An end to the controversy between the Federal Government and States over the reopening of schools appears to be in sight following a reconciliatory meeting which had been scheduled for today (Monday).
The webinar meeting convened by the Ministry of Education has been scheduled for the Commissioners of Education in the 36 States of the federation and the Federal Capital Territory.
A terse invitation letter to selected participants signed by the Director of Press in the Federal Ministry of Education, Ben Bem Goong on Sunday evening, said the consultative meeting would suggest the way forward towards reopening schools which have been shut amid COVID-19 pandemic.
Top on the agenda of the meeting is the new schedule for the West African School Certificate Examination conducted by the West African Examination Council; Senior School Certificate Examination of National Examination Council; Basic Education Certificate Examination, National Common Entrance, among other issues.
He said, “Invitation to a webinar consultative meeting between the Federal Ministry of Education and Honourable Commissioners of Education. The Permanent Secretary, Federal Ministry of Education, Arc Sonny Echono, cordially invites Honourable Commissioners of education of the 36 states of the Federation and the FCT to a consultative meeting on the way forward towards reopening our schools.
“In particular, the agenda for a new schedule for WAEC, NECO, BECE, the National Common Entrance Examination among other issues will be on the table.”
Newsmen reported that the Federal Government on Thursday said students in Nigeria may be forced to sit for the General Certificate Examinations in November if the country failed to meet up with this year’s timetable for the WASSCE.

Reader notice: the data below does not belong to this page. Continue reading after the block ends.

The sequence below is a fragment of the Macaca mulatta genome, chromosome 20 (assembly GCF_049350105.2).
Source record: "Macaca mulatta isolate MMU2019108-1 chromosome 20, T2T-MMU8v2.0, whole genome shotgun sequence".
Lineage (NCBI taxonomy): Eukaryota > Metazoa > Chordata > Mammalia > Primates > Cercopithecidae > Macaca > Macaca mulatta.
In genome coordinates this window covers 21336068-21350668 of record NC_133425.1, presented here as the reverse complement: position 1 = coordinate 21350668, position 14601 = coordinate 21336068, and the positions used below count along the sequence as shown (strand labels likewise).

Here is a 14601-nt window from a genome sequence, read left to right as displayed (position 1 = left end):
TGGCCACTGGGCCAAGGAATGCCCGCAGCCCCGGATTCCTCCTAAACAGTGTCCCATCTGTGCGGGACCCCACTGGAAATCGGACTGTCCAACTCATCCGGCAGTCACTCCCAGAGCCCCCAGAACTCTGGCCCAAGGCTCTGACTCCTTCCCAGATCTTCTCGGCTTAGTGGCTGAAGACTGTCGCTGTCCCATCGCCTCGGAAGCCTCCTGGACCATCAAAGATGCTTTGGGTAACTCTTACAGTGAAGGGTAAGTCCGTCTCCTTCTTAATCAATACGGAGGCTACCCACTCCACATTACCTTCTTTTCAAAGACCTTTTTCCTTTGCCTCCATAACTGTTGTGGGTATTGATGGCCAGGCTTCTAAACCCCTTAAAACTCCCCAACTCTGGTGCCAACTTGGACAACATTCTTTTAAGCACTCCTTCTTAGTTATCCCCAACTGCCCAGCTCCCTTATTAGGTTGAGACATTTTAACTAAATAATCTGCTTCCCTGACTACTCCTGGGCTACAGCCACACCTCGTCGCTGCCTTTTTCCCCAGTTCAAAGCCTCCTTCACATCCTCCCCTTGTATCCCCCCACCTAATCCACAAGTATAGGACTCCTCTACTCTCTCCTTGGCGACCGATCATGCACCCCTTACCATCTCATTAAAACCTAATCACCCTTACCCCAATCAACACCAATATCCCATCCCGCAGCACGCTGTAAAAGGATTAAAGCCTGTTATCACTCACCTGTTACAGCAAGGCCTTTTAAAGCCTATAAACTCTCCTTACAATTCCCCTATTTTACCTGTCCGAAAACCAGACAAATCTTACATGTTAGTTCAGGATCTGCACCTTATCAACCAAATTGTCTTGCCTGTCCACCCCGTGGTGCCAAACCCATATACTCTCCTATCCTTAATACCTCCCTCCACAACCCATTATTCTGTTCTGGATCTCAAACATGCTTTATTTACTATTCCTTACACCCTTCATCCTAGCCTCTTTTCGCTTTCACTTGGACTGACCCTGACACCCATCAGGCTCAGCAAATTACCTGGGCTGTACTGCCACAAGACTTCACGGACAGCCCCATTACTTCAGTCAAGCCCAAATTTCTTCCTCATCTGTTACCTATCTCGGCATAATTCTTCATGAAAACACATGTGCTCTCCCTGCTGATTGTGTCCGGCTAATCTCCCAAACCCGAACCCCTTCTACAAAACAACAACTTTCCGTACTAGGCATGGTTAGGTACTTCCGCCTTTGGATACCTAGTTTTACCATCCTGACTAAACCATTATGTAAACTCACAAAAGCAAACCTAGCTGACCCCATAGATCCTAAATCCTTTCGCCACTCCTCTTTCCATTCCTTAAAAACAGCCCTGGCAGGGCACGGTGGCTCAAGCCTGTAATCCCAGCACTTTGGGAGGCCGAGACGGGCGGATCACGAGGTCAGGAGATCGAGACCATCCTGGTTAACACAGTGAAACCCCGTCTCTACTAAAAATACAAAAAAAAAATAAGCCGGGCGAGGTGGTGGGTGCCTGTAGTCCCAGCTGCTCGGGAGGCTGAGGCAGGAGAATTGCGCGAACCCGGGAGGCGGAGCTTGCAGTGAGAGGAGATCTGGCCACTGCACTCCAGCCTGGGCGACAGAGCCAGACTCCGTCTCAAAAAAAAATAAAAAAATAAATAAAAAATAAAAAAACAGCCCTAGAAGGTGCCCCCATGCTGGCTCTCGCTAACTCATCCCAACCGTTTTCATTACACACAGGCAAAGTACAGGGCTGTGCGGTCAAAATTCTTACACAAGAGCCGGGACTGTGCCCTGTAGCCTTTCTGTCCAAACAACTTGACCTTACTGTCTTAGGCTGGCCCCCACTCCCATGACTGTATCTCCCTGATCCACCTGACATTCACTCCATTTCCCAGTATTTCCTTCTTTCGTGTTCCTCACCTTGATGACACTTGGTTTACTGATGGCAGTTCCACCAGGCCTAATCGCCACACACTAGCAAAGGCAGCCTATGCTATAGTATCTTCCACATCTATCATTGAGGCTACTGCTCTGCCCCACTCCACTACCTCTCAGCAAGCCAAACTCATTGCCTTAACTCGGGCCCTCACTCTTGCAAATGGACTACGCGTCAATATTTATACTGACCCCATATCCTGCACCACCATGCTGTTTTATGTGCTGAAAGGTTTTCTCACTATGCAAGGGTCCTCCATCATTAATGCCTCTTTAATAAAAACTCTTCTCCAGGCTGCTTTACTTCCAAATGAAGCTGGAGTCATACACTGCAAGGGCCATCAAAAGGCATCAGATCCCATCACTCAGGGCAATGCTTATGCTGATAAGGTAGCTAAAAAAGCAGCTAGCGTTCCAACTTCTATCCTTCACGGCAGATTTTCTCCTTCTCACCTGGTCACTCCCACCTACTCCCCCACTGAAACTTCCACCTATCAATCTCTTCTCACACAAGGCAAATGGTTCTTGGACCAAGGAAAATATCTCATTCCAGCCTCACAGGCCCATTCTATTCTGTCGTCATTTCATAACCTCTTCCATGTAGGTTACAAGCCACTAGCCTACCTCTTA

The government explained that the shift may become necessary since the West African Examination Council, unfortunately, cannot shift its WASSCE scheduled to commence on August 4.
The Minister of State for Education, Chukwuemeka Nwajiuba, had stated these while answering questions from journalists during the press conference of the Presidential Task Force on COVID-19.
He however said that should Nigeria be able to meet up with WAEC timetable, there was already a negotiated timeline to move local language subjects such as Igbo, Yoruba and Hausa as offered in Nigeria, behind as first written subjects, to allow all participating countries the needed time to write the general subjects at the same time.
Nwajiuba said, “If you look at what the chairman of the PTF presented in June, he said he is not giving a date for schools resumption. He proposed that in view of WAEC’s time table, it will be advisable for those who can, to try and make arrangements to make use of the available facilities and that is what is stated in the guidelines.
“In the guideline, there is a checklist of the requirements to be put in place and we have given a cut-off date, so we can know who needs help. We need to know if the teachers at your own location cannot be provided with mask; if the school is unable to do that we need to know ahead because states that have given date for resumption of schools are setting a time table along the lines we have already explained and they are free to do this.
“Many states have come to say they are unable to meet up with that date that is why the Minister requested that WAEC give us and the schools some time to meet up.
“WAEC unfortunately, is unable to wholesomely move the exams, but we have also worked out a negotiated timeline with WAEC on what we call peculiar Nigerian subjects which in the language of WAEC are subjects that are only held in Nigeria such as Ibo , Hausa, Yoruba. The Ghanaians will take examinations peculiar to them.”